Recognition…Lyndon French for the New York Times
For larger dine-in chains, the ever-changing patchwork of rules for eating presents a particular logistical challenge: How do you come up with a company-wide approach when different locations deal with their own specific regulations?
New restrictions have been introduced on indoor and outdoor dining, although far from uniform (no indoor eating in Philadelphia, Chicago and New York, indoor curfews in New Jersey and Massachusetts, no restaurant at all in much of California) .
Restaurants will need to work with local health departments who will set specific guidelines for measures to prevent the virus from spreading. Some require dining tents or outdoor structures that have no more than two walls to provide adequate ventilation. Others want three sides of the tents to remain open.
Casual and upscale eateries left with empty dining rooms were moving fast for first-time touches or for take-away options. They started by roadside pickup and signed up with food suppliers like DoorDash and Grubhub. Some states relaxed alcohol laws and allowed chains to offer take-away alcoholic beverages. And when restaurants were allowed to serve restaurants with restrictions again, many rented tents or opened terraces to create outdoor seating.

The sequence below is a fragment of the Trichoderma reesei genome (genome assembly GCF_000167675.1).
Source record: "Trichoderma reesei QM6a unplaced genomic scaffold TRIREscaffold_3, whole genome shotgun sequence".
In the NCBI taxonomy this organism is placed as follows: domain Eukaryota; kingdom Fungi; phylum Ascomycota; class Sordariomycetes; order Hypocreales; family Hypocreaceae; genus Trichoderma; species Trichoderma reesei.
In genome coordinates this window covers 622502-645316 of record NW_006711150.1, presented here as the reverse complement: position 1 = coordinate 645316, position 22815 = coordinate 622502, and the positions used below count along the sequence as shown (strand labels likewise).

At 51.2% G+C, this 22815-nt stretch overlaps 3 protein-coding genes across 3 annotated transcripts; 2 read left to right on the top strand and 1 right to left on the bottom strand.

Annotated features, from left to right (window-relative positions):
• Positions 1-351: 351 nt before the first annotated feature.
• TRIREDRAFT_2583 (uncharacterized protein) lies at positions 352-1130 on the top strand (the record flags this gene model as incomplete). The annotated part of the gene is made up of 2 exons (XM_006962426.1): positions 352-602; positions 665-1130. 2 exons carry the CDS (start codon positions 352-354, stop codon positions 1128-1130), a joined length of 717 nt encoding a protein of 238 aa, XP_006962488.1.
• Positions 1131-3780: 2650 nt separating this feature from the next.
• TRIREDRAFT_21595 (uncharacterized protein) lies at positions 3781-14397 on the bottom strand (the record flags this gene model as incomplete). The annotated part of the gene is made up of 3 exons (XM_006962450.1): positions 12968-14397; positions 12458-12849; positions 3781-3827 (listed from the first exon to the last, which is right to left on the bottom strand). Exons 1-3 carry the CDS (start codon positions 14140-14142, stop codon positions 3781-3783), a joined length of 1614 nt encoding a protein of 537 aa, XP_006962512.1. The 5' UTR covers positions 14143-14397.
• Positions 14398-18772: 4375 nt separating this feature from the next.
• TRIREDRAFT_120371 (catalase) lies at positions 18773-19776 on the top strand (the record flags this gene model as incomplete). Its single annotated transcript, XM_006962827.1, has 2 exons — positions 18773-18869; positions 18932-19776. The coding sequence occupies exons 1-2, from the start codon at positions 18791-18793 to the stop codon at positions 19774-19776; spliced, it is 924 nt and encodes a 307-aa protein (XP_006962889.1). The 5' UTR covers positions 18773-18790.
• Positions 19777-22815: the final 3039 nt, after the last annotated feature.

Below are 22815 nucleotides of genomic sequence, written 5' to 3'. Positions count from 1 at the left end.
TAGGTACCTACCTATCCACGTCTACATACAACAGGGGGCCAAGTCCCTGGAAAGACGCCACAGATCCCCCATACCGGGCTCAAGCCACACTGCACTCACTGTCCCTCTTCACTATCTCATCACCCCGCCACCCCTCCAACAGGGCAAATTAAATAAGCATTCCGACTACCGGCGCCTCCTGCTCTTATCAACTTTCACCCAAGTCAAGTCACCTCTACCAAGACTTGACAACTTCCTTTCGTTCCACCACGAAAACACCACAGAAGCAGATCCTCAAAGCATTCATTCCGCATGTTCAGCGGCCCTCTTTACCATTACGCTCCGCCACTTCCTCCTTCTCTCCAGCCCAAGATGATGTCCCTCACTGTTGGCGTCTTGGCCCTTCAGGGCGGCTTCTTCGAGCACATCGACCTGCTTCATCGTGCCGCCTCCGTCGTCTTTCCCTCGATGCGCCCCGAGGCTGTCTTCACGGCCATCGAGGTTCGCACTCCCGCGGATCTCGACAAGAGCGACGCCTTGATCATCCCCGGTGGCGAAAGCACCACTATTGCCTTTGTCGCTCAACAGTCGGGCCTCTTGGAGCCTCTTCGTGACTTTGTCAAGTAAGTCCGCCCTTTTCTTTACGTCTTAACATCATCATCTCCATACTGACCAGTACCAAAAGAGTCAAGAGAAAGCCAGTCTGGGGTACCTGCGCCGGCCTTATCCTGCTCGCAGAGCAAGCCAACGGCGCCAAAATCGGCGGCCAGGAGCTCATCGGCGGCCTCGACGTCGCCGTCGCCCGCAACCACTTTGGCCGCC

But chains saw uneven performance in their restaurants.
By the end of summer, the restaurants in Olive Garden had average sales of $ 70,000 per week. However, sales at the chain’s superstar restaurant in Times Square in New York, which was only available for summer takeout, fell to $ 17,500 per week, compared to around $ 288,000 per week Darden Restaurants executives, The Olive Garden, LongHorn Steakhouse and The Capital Grille are owned by Wall Street analysts in September.